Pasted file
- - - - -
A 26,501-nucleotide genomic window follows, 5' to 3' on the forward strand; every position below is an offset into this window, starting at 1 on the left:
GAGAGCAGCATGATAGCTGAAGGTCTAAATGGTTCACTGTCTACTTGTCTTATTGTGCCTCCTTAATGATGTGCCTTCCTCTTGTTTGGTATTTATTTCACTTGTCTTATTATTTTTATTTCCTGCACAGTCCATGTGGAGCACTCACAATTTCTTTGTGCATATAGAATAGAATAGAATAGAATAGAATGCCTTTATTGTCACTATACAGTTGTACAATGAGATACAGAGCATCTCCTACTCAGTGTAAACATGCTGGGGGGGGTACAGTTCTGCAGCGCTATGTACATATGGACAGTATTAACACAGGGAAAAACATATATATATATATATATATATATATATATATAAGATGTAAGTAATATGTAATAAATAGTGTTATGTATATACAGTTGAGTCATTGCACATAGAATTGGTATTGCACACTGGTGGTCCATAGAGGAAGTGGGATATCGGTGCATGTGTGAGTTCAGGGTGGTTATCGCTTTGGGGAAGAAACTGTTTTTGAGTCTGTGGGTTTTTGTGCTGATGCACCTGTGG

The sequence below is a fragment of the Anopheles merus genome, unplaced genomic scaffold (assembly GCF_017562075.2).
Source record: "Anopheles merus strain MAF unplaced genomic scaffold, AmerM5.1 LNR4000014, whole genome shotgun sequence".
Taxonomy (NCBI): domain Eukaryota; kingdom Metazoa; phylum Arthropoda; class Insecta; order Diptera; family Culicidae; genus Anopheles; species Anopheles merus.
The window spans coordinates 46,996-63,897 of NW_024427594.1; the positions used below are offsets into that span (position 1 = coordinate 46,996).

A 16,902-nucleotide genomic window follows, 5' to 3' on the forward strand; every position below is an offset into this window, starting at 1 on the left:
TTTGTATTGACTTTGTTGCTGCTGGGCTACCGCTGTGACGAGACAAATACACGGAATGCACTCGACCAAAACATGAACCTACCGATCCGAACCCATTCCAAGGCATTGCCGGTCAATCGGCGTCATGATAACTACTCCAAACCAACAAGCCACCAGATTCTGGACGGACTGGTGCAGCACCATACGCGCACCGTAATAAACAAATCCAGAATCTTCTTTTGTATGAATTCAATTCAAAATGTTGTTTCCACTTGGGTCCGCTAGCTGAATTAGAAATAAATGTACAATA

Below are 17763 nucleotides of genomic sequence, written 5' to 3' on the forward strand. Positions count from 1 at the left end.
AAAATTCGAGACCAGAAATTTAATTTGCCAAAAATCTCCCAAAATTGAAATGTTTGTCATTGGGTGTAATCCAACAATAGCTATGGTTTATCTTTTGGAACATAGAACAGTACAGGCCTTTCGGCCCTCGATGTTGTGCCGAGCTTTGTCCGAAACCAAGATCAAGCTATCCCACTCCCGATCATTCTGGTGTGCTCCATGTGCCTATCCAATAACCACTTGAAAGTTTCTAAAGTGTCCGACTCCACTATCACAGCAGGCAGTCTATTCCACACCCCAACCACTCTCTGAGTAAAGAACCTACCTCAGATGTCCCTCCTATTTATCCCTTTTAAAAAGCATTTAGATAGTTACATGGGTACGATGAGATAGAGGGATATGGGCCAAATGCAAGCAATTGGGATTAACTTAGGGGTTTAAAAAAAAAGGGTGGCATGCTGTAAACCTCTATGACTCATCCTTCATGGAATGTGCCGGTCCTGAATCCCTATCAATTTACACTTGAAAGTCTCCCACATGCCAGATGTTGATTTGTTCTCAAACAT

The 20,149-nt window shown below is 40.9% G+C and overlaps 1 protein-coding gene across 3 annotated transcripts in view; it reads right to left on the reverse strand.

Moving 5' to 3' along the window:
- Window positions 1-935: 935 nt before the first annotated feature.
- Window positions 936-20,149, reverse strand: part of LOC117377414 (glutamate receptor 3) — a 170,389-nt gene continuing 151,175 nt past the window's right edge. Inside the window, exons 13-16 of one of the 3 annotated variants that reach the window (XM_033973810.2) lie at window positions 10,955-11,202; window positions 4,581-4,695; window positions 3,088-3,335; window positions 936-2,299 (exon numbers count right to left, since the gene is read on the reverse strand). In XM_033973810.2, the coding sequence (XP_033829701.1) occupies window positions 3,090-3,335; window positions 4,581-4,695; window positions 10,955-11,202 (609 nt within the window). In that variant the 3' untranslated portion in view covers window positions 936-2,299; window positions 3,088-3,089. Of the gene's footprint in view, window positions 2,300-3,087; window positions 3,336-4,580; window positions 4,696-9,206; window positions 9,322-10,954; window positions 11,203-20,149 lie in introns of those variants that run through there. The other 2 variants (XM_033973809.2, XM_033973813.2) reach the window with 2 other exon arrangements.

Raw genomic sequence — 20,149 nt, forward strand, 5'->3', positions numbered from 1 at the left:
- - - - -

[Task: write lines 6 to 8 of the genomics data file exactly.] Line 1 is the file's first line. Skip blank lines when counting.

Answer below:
The window spans coordinates 46,996-63,897 of NW_024427594.1; the positions used below are offsets into that span (position 1 = coordinate 46,996).

A 16,902-nucleotide genomic window follows, 5' to 3' on the forward strand; every position below is an offset into this window, starting at 1 on the left:
TTTGTATTGACTTTGTTGCTGCTGGGCTACCGCTGTGACGAGACAAATACACGGAATGCACTCGACCAAAACATGAACCTACCGATCCGAACCCATTCCAAGGCATTGCCGGTCAATCGGCGTCATGATAACTACTCCAAACCAACAAGCCACCAGATTCTGGACGGACTGGTGCAGCACCATACGCGCACCGTAATAAACAAATCCAGAATCTTCTTTTGTATGAATTCAATTCAAAATGTTGTTTCCACTTGGGTCCGCTAGCTGAATTAGAAATAAATGTACAATA